Friday, August 05, 2016

Santa Ana's wishlist, 1881

Fourth St., Santa Ana, circa 1887.
On Dec. 14, 1881, the Santa Ana correspondent to the new Los Angeles Times newspaper shared some of the pros and cons of her growing town and set forth a sort of community wishlist:

"Santa Ana is certainly coming to the front. We are bound to be and will be something yet. We have already enough and to spare of some  things. For instance, if you want a few preachers, or school teachers, we can supply you., and as for doctors we could supply the whole county. [Ed - Orange County was still part of Los Angeles County then.] We have all sorts: the old, the young, the half-breed Indian, the street corner loafer, the aristocrat, the little pill, the big pill, yes any kind of a pill. Every second man on the streets of Santa Ana is a doctor.

"...Mechanics of all kinds are very busy, [and] more could find employment if here, as there is much improvement going on and much more to be done both in town and country.

"...Wild geese are very plentiful just now. Come down, some of you city sportsmen, and take a few. We don't want them all.

"...Santa Ana wants:
A first-class hotel.
A first-class public hall.
A few less doctors, preachers and lawyers.
A stop to building more churches at present.
A much larger school house.
A few good servant girls.
A few more marriageable gentlemen.
A few less street corner loafers.
A good heavy rain."

So, 135 years later, how's Santa Ana coming along with its wish list? Let's take a look:
  • There seem to be plenty of mechanics now. (Check)
  • The doctors have mostly moved to places like Newport Beach. (Check)
  • The lawyers also mostly have their homes and offices elsewhere now, although the courts are still in Santa Ana. (Check)
  • Santa Ana still has plenty of "pills" -- But probably no more than most places. (No change)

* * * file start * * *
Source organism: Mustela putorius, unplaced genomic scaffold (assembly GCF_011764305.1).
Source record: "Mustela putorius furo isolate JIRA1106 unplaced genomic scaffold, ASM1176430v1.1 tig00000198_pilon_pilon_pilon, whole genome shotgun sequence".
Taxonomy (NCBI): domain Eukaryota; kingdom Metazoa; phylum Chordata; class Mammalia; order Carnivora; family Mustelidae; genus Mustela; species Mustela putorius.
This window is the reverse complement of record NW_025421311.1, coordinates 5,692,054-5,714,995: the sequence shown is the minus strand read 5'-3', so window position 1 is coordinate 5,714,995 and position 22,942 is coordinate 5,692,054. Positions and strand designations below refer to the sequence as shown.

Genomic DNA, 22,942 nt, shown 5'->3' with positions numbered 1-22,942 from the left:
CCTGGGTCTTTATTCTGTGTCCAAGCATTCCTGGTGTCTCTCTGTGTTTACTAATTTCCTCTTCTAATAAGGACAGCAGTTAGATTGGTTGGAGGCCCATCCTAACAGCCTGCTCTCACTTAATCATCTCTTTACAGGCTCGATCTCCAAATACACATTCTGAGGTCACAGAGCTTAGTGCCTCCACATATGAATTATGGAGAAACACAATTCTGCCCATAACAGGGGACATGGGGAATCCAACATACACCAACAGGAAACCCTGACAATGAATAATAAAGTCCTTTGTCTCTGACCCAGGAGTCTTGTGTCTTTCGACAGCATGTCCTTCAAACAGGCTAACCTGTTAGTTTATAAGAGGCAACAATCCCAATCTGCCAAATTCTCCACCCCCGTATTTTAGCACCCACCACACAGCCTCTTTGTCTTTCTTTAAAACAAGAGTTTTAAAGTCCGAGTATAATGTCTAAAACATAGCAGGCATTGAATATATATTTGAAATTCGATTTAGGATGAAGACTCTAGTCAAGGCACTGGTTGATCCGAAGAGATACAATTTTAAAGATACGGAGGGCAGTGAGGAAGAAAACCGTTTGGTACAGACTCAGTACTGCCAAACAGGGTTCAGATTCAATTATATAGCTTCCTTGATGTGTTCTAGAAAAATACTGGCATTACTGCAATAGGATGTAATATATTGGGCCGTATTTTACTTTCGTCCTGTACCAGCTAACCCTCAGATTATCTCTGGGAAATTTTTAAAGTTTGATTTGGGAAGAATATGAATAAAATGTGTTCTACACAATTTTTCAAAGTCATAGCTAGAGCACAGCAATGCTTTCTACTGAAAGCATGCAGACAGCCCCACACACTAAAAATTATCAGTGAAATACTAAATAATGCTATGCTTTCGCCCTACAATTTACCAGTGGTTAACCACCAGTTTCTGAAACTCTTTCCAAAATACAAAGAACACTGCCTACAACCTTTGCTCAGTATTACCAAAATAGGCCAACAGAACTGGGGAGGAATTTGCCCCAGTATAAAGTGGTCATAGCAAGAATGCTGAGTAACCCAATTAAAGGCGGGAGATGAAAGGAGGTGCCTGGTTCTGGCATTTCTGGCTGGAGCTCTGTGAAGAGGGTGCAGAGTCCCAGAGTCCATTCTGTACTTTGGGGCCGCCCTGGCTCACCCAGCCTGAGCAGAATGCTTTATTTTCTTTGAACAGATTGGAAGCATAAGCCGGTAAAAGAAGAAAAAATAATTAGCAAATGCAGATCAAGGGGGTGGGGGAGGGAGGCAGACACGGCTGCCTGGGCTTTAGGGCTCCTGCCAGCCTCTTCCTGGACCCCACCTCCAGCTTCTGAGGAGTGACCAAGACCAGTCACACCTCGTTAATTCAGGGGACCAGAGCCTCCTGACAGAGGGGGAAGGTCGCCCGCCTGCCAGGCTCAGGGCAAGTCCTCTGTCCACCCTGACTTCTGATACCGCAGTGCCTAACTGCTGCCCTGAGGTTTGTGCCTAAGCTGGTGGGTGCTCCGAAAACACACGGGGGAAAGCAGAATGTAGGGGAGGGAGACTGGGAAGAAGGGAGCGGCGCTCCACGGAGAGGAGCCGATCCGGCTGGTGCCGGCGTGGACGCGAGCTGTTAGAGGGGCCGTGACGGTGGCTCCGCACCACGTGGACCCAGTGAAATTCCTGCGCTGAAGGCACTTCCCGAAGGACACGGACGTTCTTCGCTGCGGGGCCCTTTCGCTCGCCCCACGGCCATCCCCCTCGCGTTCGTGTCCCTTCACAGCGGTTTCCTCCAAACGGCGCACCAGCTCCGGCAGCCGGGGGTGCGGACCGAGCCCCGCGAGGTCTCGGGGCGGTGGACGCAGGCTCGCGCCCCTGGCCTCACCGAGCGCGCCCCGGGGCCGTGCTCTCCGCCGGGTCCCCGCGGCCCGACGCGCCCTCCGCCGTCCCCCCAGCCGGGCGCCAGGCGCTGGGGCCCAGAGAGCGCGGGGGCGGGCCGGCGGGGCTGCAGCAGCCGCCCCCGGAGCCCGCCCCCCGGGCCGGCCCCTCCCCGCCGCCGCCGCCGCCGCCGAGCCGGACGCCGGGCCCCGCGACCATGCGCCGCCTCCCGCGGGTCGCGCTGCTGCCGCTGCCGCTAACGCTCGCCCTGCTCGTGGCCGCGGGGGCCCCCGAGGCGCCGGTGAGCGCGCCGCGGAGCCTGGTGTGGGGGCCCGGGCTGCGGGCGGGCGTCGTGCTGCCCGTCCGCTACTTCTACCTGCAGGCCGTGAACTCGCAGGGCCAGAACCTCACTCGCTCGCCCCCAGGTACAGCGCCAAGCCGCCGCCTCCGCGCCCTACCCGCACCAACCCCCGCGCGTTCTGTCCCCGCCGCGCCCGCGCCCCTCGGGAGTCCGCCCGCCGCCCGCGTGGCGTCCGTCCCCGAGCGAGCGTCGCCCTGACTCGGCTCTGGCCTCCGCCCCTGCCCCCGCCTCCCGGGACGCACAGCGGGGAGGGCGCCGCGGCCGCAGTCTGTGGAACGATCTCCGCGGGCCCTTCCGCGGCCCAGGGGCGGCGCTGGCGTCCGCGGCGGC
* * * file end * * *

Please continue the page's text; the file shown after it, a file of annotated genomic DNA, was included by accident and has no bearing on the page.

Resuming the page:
• The churches are mostly drying up and fading away. Only the Catholics seem to be thriving these days, and their cathedral is in Orange, not the county seat. (Check)
  • We've definitely thinned out the wild geese, although I still see a few hanging around Centennial Park. (Check)
  • Santa Ana has some pretty nice hotels, especially down by the airport (e.g. the Doubletree), although it lacks the kind of iconic hotel it had when the Saddleback Inn was at its peak. (Check)
  • The city may still not have a great "public hall," but for large public gatherings and performances there's the Santa Ana Bowl and the Yost Theatre. (Maybe half a check)
  • Schools continue to be a top priority for Santa Ana, and scads of teachers have been hired and schools have been built. But the district's academic rankings generally leave something to be desired. (Work in progress)
  • Santa Ana undoubtedly has an outsized number of "servant girls," although most commute out of Santa Ana to work. (Check?)
  • Does Santa Ana now have more "marriageable gentlemen?" I will live that for the ladies to decide. Single doesn't mean marriageable. (Unknown)
  • As for "street corner loafers:" At last check we had about 500 homeless people living among the landscaping at the Santa Ana Civic Center alone. And who knows how many folks in any given community are home watching TV (the modern street corner) during the work week. (Fail)
  • And all of Southern California is once again anxiously awaiting a "good heavy rain." (Status quo)


Anonymous said...

Well done Chris. Plenty of change since that photo was taken. KS

Anonymous said...

Now Fourth street is adorned with pawn shops and bridal stores

Chris Jepsen said...

Actually, Fourth Street has changed a lot and continues to evolve. Yes, it has its share of shops stores selling off-brand beauty products, quinceanera dresses, unlicensed Disney toys, religious brickabrack, etc. That's a lot of its charm. But there are also some really good restaurants, both Wells Fargo and B of A banks, sort of an "art house" movie theater, and even the obligatory Starbucks. And the fascinating the history and architecture alone make this area a pretty interesting place to spend a Saturday.

Anonymous said...

best way is to drive and park around 4th st then just walk up and down. The Fallas Paredes clothing store was the former Woolworth's as it says on the floor tiles. There is also a store that sells spray cans and markers for future "taggers" but it is "controlled" by the presence of the Santa Ana Constables.

Gustavo Arellano said...

"Anonymous" sounds like one of those Floral Park residents who adore their segregated Halloweens...

Chris Jepsen said...

For those who remember, I imagine it's pretty easy to be nostalgic for a time when we didn't have "taggers" polluting and damaging public and private property. Personally, I can't figure out why anyone would want to screw up their own neighborhood (or anyone else's, for that matter).